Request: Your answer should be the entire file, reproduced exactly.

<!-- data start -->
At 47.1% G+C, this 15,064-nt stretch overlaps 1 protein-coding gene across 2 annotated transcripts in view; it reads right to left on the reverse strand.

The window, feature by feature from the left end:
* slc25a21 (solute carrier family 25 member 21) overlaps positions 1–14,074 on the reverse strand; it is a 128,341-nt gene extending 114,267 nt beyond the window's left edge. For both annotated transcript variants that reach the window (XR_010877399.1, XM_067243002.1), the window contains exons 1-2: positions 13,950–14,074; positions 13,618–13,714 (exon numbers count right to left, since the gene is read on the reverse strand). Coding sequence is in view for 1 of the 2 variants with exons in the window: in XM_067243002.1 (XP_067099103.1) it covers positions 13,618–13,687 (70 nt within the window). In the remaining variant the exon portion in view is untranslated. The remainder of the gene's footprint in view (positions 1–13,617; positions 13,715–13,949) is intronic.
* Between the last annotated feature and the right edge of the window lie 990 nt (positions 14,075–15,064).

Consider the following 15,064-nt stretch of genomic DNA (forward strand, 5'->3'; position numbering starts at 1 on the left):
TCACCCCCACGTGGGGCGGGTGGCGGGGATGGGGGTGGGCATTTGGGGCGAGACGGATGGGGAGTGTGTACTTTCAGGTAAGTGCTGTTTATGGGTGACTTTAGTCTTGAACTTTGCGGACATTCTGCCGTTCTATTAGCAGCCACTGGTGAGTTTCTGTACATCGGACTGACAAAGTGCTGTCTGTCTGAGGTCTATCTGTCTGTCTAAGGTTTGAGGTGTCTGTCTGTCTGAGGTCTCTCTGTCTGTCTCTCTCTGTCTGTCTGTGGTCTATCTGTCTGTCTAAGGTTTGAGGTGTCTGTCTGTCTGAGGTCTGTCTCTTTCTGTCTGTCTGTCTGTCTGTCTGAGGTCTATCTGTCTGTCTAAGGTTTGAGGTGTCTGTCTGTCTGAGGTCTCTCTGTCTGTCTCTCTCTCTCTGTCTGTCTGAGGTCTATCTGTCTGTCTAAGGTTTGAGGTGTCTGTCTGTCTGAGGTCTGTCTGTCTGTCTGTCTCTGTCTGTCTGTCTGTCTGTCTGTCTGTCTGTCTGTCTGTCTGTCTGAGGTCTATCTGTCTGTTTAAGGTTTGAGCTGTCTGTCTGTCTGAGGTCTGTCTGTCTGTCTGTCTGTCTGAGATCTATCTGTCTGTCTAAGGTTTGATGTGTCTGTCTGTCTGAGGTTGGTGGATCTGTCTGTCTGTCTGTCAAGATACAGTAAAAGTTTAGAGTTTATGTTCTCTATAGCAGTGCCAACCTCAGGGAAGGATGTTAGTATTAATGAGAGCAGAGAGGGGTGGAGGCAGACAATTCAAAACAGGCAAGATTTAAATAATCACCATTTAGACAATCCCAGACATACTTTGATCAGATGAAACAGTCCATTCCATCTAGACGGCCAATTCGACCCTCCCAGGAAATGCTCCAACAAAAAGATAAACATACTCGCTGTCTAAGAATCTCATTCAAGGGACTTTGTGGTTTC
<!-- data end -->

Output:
At 47.1% G+C, this 15,064-nt stretch overlaps 1 protein-coding gene across 2 annotated transcripts in view; it reads right to left on the reverse strand.

The window, feature by feature from the left end:
* slc25a21 (solute carrier family 25 member 21) overlaps positions 1–14,074 on the reverse strand; it is a 128,341-nt gene extending 114,267 nt beyond the window's left edge. For both annotated transcript variants that reach the window (XR_010877399.1, XM_067243002.1), the window contains exons 1-2: positions 13,950–14,074; positions 13,618–13,714 (exon numbers count right to left, since the gene is read on the reverse strand). Coding sequence is in view for 1 of the 2 variants with exons in the window: in XM_067243002.1 (XP_067099103.1) it covers positions 13,618–13,687 (70 nt within the window). In the remaining variant the exon portion in view is untranslated. The remainder of the gene's footprint in view (positions 1–13,617; positions 13,715–13,949) is intronic.
* Between the last annotated feature and the right edge of the window lie 990 nt (positions 14,075–15,064).

Consider the following 15,064-nt stretch of genomic DNA (forward strand, 5'->3'; position numbering starts at 1 on the left):
TCACCCCCACGTGGGGCGGGTGGCGGGGATGGGGGTGGGCATTTGGGGCGAGACGGATGGGGAGTGTGTACTTTCAGGTAAGTGCTGTTTATGGGTGACTTTAGTCTTGAACTTTGCGGACATTCTGCCGTTCTATTAGCAGCCACTGGTGAGTTTCTGTACATCGGACTGACAAAGTGCTGTCTGTCTGAGGTCTATCTGTCTGTCTAAGGTTTGAGGTGTCTGTCTGTCTGAGGTCTCTCTGTCTGTCTCTCTCTGTCTGTCTGTGGTCTATCTGTCTGTCTAAGGTTTGAGGTGTCTGTCTGTCTGAGGTCTGTCTCTTTCTGTCTGTCTGTCTGTCTGTCTGAGGTCTATCTGTCTGTCTAAGGTTTGAGGTGTCTGTCTGTCTGAGGTCTCTCTGTCTGTCTCTCTCTCTCTGTCTGTCTGAGGTCTATCTGTCTGTCTAAGGTTTGAGGTGTCTGTCTGTCTGAGGTCTGTCTGTCTGTCTGTCTCTGTCTGTCTGTCTGTCTGTCTGTCTGTCTGTCTGTCTGTCTGTCTGAGGTCTATCTGTCTGTTTAAGGTTTGAGCTGTCTGTCTGTCTGAGGTCTGTCTGTCTGTCTGTCTGTCTGAGATCTATCTGTCTGTCTAAGGTTTGATGTGTCTGTCTGTCTGAGGTTGGTGGATCTGTCTGTCTGTCTGTCAAGATACAGTAAAAGTTTAGAGTTTATGTTCTCTATAGCAGTGCCAACCTCAGGGAAGGATGTTAGTATTAATGAGAGCAGAGAGGGGTGGAGGCAGACAATTCAAAACAGGCAAGATTTAAATAATCACCATTTAGACAATCCCAGACATACTTTGATCAGATGAAACAGTCCATTCCATCTAGACGGCCAATTCGACCCTCCCAGGAAATGCTCCAACAAAAAGATAAACATACTCGCTGTCTAAGAATCTCATTCAAGGGACTTTGTGGTTTC